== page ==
Definition: Learning goals are brief statements that describe what a student should know and be able to do by the end of a period of instruction (e.g., a lesson, series of lessons, or subtask). The goals represent subsets or clusters of knowledge and skills that the student must master to successfully achieve the overall curriculum expectation. (School Effectiveness Framework, 2010)
|Success criteria are directly related to the learning goal.
|Students self-assess using the learning goal and success criteria.
|Feedback is based on the learning goal and success criteria.
|Teacher questioning always refers back to the learning goal.
|Learning activities and assessment tasks match the learning goal.
When students know the learning goal of a lesson, they can:
- Focus on the purpose of the activity, rather than simply completing the activity
- Understand where to focus their learning and stay on task
Where do learning goals originate?
Learning goals originate with teachers who express Ontario Elementary Curriculum expectations in terms of knowledge, understanding and skills students need to know or do. Teachers write these goals in student-friendly language.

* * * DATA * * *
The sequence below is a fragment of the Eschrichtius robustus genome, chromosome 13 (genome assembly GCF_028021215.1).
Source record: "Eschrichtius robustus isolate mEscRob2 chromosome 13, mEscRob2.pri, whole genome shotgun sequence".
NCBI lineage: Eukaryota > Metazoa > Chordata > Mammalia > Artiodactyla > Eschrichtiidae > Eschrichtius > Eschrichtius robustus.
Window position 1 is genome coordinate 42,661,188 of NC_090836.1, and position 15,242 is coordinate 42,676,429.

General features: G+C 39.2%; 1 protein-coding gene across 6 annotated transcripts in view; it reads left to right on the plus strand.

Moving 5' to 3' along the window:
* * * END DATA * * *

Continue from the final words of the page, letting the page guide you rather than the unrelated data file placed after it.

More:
Where do I start when I want to write a learning goal for my students?
The creation of learning goals starts with a teacher answering the following three questions:
- What do I want students to know?
- What do I want students to understand?
- What do I want students to be able to do?
Examples of learning goals focusing on knowledge:
- Knowledge about a particular topic
(know about different types of energy)
- Knowledge of how something is done, of the steps involved in producing something
(know how to construct a pie graph)
- Knowledge of why something happens
(know why acid rain occurs and its effect on lakes)
- Knowledge of what causes something to happen
(know what causes thunderstorms)
Examples of learning goals focusing on skills:
- To be able to write a recount
- To be able to solve a problem using more than one strategy
- To be able to work as part of a team
- To be able to identify persuasive strategies used by an author
- To be able to experiment with a variety of media in order to achieve a stated effect
Note: Often learning goals that focus on skills will also imply the acquisition of certain knowledge or understandings. For instance, to be able to write a recount, students must know about the structure and features of a recount.
Examples of learning goals focusing on understanding*:
- Understand the causes of a historical event
- Understand the effects of diet on health
- Understand how persuasive language can influence a reader
- Understand how the internet can be used for research purposes
- Understand why X causes Y
*Consider building on knowledge and allow students time to reflect and process that knowledge
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